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Fed Agencies Ready Open Government Plans

Government agencies must release their plans by Wednesday, when the White House will announce additional guidance.

This week is a big one for open government, as federal agencies must release draft plans by Wednesday for carrying out President Obama's open government and transparency initiative. The administration is also planning a few additional open government announcements.

Wednesday is the deadline for agencies to comply with the Open Government Directive's requirement to prepare and post online plans for becoming more transparent, more engaged with the public, and more collaborative.

Agency plans will address several components: transparency, participation, collaboration, a "flagship initiative" and plans for continued public involvement in the evolution of agency plans. Upon release, agencies will open their plans for public comment.

In terms of transparency, agencies must announce steps they are taking to publish more information online, a plan -- with milestones and specifics -- for releasing data and taking other open government actions, and details of compliance with transparency initiative guidance. Agencies will also have to flesh out proposals for new public feedback mechanisms and proposals to use tech to improve collaboration within the agency and with other federal agencies and the public.

The "flagship initiative" piece of the requirement mandates agencies describe one or more new open government project or initiative that will be a centerpiece of each agency's open government efforts.

The Department of Agriculture last week became the first agency to release its open government plan, in which it highlighted plans for an online contest called Innovations for Health, and for improving the collaborative development of a major new rule for how the U.S. Forest Service (an arm of the USDA) develops land management plans.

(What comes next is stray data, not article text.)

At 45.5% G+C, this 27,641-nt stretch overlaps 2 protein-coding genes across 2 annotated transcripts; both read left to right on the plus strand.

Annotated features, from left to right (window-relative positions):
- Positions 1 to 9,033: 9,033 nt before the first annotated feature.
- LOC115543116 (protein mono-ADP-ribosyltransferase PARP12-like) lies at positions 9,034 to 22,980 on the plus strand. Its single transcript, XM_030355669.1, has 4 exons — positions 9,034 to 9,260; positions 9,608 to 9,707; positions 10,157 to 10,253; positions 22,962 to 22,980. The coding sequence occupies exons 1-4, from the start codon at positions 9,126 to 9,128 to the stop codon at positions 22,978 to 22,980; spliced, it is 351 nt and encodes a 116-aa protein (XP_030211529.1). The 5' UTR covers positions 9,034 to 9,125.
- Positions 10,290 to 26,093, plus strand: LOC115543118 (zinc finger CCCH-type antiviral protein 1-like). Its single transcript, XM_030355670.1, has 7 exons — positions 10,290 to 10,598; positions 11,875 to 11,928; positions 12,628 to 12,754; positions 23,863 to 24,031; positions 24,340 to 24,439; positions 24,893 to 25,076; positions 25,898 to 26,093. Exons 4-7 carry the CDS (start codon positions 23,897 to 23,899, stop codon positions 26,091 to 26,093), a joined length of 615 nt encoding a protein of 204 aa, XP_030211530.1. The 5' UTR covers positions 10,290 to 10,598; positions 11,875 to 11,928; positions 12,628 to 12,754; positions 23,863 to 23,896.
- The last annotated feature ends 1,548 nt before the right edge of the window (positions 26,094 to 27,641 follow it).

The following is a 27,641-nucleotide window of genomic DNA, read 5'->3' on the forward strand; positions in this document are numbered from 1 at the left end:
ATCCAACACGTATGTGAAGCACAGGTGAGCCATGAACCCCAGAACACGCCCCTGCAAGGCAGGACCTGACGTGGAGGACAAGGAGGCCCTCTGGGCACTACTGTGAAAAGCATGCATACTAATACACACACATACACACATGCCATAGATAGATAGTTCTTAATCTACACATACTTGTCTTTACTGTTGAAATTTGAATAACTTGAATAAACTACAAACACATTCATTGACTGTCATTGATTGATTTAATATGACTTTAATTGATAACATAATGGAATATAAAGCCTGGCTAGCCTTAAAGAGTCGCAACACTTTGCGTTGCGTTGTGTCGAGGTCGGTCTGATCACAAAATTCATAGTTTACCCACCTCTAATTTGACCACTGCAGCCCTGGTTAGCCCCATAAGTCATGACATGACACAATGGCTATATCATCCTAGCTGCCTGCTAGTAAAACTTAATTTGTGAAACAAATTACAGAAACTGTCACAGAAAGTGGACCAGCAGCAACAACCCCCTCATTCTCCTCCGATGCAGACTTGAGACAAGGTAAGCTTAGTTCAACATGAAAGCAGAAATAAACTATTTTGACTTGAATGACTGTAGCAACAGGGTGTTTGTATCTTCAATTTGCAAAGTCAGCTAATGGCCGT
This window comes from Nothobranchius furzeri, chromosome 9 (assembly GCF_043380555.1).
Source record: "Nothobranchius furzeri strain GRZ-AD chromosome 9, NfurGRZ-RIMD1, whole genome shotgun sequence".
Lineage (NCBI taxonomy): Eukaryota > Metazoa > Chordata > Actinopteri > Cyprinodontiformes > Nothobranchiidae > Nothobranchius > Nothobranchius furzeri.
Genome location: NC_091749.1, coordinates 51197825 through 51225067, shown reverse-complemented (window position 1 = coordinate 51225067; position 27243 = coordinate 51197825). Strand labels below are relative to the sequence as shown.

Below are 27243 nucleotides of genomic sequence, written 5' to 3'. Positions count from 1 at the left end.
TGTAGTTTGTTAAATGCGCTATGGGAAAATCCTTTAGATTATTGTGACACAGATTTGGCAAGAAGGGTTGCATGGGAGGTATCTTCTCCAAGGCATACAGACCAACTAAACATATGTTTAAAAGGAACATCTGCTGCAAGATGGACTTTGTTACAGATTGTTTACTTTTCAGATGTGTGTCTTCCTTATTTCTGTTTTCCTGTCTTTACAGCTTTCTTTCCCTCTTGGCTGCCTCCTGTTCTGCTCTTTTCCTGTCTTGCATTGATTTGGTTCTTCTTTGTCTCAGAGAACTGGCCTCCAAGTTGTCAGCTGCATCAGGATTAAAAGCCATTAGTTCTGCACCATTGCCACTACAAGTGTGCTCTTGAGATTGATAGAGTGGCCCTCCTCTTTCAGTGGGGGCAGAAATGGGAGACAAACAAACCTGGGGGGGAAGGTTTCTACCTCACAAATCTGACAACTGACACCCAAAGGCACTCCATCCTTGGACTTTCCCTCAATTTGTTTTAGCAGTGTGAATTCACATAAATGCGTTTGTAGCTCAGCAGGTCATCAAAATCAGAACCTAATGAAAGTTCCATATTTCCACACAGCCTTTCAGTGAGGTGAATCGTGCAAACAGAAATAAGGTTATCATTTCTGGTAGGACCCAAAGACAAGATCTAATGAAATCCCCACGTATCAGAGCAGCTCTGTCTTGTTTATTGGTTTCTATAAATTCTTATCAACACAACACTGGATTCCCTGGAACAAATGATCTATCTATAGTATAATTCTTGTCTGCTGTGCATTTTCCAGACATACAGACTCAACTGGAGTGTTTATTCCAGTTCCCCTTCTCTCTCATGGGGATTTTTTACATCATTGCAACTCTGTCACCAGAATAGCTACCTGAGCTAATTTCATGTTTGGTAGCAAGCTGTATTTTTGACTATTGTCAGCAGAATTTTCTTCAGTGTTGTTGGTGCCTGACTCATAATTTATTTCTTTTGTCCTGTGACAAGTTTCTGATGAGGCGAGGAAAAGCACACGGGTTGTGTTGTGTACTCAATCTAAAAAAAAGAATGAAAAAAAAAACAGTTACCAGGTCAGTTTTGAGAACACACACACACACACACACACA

It also laid out an oversight structure for managing open government efforts, the possibility of releasing agency leadership's daily schedules and meeting minutes, and a plan to offer incentives for improved collaboration.

The White House itself will also be busy this week, as the Office of Management and Budget is slated to announce federal spending transparency guidelines and changes to rules that critics have said are holding up open government progress.

Specifically, OMB will issue a long-term, comprehensive strategy for federal spending transparency, including new details on how agencies should comply with the Federal Funding Accountability Transparency Act and the transparency clauses of the stimulus act. The guidance will clarify how agencies must measure and report their progress toward data quality goals vis-à-vis spending data.

The OMB's Office of Information and Regulatory Affairs will tackle those problematic rules, possibly clarifying and changing compliance guidelines for the Paperwork Reduction Act and limitations on the federal government's use of browser cookies.

The restrictions on federal use of cookies currently amount to a de facto ban, meaning that federal agencies can't personalize their Websites or perform deep analytics on site usage. Current interpretations of the Paperwork Reduction Act, meanwhile, force agencies to go through a months-long process to collect information from citizens, ostensibly for the purpose of decreasing over-reliance on paper forms.

Outside of the requirements of the Open Government Directive itself, OMB is readying a new release of the federal spending transparency Website,, which government auditors recently found lacking. It's unclear exactly when the new site will be launched, but it will allow citizens to dig deep into government spending by browsing or searching spending by, for example, location, company name or agency and then mapping the results.

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